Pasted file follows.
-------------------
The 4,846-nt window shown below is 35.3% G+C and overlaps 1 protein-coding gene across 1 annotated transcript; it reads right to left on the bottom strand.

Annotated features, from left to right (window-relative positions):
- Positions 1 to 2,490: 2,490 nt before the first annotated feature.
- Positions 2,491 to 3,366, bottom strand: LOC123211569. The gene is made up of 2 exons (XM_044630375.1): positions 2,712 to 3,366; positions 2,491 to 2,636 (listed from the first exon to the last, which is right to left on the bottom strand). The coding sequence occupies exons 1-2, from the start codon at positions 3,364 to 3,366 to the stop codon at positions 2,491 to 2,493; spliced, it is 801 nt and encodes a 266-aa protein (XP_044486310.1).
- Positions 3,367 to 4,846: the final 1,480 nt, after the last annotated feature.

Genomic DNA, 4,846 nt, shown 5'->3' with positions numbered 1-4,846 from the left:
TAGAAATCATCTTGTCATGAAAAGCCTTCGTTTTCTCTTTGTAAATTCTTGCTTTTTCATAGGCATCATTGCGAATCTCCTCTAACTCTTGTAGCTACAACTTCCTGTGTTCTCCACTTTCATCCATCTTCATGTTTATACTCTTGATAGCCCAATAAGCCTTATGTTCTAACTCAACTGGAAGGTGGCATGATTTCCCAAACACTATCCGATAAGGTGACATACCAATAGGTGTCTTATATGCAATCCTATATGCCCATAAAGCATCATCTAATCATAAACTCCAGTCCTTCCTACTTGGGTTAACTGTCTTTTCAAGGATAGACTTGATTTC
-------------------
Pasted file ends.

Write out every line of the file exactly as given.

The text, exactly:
The 4,846-nt window shown below is 35.3% G+C and overlaps 1 protein-coding gene across 1 annotated transcript; it reads right to left on the bottom strand.

Annotated features, from left to right (window-relative positions):
- Positions 1 to 2,490: 2,490 nt before the first annotated feature.
- Positions 2,491 to 3,366, bottom strand: LOC123211569. The gene is made up of 2 exons (XM_044630375.1): positions 2,712 to 3,366; positions 2,491 to 2,636 (listed from the first exon to the last, which is right to left on the bottom strand). The coding sequence occupies exons 1-2, from the start codon at positions 3,364 to 3,366 to the stop codon at positions 2,491 to 2,493; spliced, it is 801 nt and encodes a 266-aa protein (XP_044486310.1).
- Positions 3,367 to 4,846: the final 1,480 nt, after the last annotated feature.

Genomic DNA, 4,846 nt, shown 5'->3' with positions numbered 1-4,846 from the left:
TAGAAATCATCTTGTCATGAAAAGCCTTCGTTTTCTCTTTGTAAATTCTTGCTTTTTCATAGGCATCATTGCGAATCTCCTCTAACTCTTGTAGCTACAACTTCCTGTGTTCTCCACTTTCATCCATCTTCATGTTTATACTCTTGATAGCCCAATAAGCCTTATGTTCTAACTCAACTGGAAGGTGGCATGATTTCCCAAACACTATCCGATAAGGTGACATACCAATAGGTGTCTTATATGCAATCCTATATGCCCATAAAGCATCATCTAATCATAAACTCCAGTCCTTCCTACTTGGGTTAACTGTCTTTTCAAGGATAGACTTGATTTC